Once you reach 20 years old, your metabolism begins to slow, and the rate at which your body breaks down food starts to decrease with every decade. What is important to understand is that this isn’t something you should fear; you have a certain level of power within this process. You can’t combat aging, but you can educate yourself about the ways in which you can better support the metabolic process. Let’s start by looking at what happens to your metabolism in your 20s.
Prepare For Some Changes
Overall, the resting metabolic rate (RMR) peaks for everyone in their early 20s and begins to decrease approximately one to two percent every 10 years after that. With a better understanding of your metabolic health and fitness, you can adjust your diet and exercise routines to work in sync with the changes to your metabolism as you age. Of course, genetics play an important role in this process, but your level of activity largely determines the number of calories you burn in a day.
The first five years are not significantly different from your days as an energetic teen. You have not even finished building your bones, a process that increases calorie burn, until the age of 25. At that point, you may start to notice that you can’t eat the way you used to or skip the gym as often and still maintain your weight.
It’s Different For Men and Women
Men and women both experience changes in metabolic rate with age, particularly in RMR, but in slightly different ways. In general, men burn more calories than women because they typically have more lean muscle and burn metabolically active fat more quickly. In contrast, women’s bodies are predisposed to store fat more efficiently for energy-draining processes like pregnancy and breastfeeding.
Hormones also play a vital role in the process. Testosterone rates are naturally higher in men, and testosterone profoundly affects muscle mass and fat storage. The combination lends itself to a stronger metabolism, which means burning more calories whether active or inactive. Testosterone decreases with age, leading to a decrease in metabolic rate and muscle mass.
Life Happens While Your Metabolism Changes
Unfortunately, the point at which metabolism starts to drop off typically coincides with typical life changes. Your 20s are often a time of considerable career adjustment. Settling into the workforce, particularly sedentary careers, contributes to a decrease in activity at a time when the RMR is already slowing down, and you are burning fewer calories. The next step may be to think about what you can do to support your metabolism through these changes. There are scientifically proven methods to maintain a healthy weight and take care of yourself properly as you age, and they vary for men and women.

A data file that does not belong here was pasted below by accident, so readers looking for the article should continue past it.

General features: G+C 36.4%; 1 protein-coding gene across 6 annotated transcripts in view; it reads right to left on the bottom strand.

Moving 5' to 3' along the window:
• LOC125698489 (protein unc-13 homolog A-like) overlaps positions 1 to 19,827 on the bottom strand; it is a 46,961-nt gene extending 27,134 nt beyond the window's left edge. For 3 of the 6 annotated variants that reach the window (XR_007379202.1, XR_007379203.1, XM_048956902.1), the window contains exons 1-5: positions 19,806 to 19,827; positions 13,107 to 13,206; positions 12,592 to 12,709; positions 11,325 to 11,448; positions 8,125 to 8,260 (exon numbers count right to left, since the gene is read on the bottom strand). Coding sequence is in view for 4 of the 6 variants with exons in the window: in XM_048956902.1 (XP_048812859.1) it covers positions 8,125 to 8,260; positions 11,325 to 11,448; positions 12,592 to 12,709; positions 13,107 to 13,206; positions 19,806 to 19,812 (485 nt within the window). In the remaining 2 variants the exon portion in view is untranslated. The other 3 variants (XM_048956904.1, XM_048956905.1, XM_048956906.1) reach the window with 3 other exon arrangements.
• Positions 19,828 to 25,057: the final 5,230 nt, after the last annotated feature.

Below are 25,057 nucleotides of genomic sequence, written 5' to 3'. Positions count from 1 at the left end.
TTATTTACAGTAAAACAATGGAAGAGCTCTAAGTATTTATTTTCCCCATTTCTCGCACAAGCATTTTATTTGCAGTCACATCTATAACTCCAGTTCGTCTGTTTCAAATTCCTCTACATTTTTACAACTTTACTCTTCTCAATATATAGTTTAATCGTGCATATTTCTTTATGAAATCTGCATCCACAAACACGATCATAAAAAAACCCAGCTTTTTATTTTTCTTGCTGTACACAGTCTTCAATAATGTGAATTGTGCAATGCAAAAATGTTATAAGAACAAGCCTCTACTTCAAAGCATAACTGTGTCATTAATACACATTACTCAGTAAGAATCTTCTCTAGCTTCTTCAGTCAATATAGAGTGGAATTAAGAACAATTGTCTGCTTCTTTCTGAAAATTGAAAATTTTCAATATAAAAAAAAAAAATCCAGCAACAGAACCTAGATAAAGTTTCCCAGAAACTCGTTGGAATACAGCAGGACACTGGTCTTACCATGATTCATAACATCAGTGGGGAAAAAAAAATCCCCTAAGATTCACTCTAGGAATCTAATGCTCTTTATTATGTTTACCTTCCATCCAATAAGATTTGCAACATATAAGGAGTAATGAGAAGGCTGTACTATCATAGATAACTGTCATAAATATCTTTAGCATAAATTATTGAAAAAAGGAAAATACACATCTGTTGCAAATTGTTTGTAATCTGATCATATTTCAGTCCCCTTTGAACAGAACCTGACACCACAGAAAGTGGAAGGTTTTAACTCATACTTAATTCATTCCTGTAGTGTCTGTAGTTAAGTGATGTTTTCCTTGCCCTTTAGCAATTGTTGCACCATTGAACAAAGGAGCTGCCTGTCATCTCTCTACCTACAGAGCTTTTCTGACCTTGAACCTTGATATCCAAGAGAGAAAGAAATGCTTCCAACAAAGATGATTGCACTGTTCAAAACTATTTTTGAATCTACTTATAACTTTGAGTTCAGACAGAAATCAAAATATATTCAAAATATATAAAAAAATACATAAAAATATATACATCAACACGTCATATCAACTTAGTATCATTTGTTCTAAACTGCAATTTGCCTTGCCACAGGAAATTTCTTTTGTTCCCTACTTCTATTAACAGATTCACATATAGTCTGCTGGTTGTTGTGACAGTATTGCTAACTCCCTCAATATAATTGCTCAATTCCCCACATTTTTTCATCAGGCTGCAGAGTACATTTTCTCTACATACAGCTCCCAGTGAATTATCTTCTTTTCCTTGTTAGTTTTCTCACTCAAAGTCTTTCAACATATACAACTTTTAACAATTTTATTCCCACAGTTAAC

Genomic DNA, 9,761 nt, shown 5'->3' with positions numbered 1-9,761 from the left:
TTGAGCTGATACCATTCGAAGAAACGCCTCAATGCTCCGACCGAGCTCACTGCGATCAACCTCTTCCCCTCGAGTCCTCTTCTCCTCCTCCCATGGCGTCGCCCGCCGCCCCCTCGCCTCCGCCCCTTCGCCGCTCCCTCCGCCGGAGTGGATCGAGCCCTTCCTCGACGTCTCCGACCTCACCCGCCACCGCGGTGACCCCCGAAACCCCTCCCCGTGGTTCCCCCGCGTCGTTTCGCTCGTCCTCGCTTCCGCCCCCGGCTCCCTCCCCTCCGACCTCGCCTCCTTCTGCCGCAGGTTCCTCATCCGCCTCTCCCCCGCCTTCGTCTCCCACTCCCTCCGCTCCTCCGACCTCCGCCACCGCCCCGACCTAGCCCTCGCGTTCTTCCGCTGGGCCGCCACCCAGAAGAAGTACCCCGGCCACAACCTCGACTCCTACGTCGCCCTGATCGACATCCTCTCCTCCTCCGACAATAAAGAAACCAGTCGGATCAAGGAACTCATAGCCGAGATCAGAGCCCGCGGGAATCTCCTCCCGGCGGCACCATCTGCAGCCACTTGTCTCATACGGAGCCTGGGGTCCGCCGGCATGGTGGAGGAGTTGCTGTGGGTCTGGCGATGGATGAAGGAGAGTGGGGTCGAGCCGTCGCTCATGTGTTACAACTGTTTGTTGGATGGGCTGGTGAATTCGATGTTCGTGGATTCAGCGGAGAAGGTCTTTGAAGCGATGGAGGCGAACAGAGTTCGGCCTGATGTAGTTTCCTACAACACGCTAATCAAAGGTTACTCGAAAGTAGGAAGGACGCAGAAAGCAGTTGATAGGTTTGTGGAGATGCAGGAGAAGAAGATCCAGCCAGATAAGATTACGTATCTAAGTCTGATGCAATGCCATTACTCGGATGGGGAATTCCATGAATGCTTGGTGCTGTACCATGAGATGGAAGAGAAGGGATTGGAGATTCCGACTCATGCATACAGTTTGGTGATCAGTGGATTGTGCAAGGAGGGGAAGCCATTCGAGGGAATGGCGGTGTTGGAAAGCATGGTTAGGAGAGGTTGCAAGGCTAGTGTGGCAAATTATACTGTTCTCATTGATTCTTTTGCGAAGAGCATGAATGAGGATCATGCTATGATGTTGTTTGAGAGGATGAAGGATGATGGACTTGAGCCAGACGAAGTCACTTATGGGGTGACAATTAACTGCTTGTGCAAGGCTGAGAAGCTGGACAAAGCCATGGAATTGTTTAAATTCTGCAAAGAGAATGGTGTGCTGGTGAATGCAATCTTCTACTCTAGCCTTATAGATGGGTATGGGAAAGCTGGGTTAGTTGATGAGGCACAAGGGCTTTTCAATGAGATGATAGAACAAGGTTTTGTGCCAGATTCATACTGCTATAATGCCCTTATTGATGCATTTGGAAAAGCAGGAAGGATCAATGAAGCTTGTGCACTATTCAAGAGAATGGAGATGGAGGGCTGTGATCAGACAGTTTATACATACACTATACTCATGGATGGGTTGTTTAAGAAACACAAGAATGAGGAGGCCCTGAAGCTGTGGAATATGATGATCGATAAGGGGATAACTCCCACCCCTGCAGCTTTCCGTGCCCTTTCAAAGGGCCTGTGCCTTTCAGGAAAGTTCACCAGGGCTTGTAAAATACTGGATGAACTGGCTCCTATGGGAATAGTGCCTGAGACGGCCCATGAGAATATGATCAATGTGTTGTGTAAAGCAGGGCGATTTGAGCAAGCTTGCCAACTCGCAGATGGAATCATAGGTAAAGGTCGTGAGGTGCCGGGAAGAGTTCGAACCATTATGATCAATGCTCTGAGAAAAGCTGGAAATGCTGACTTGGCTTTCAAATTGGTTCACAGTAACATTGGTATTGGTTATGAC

Ways Women and Men Can Boost Their Metabolism
Women start to experience loss in muscle mass, particularly lean muscle around the age of 40, and this is largely due to a tank in metabolism. However, this does not mean that you should wait until you are 40 to start working on building muscle. In fact, studies show that starting strength training early reduces your risk of putting on belly fat as you age, more so than people who fixate on cardio in their exercise routine. Eating plenty of protein also supports your muscle building goals.
The steps for men are similar to those for women. Dietary and lifestyle choices are determining factors for metabolism. For men, high-intensity exercise, resistance training and eating multiple small meals each day can help speed up the metabolism. Caffeine, lean meats, egg whites and spicy food all provide metabolic support. Of course, strength training to build muscle mass is just as important in men as it is in women.
It’s common to forget that your diet and exercise has to adjust with you as you age. Your 20s are a great time for your metabolism, but it’s also the perfect time to start thinking about metabolic fitness and taking care of your body through the process. Your fitness strategy is not complete with considering your metabolism.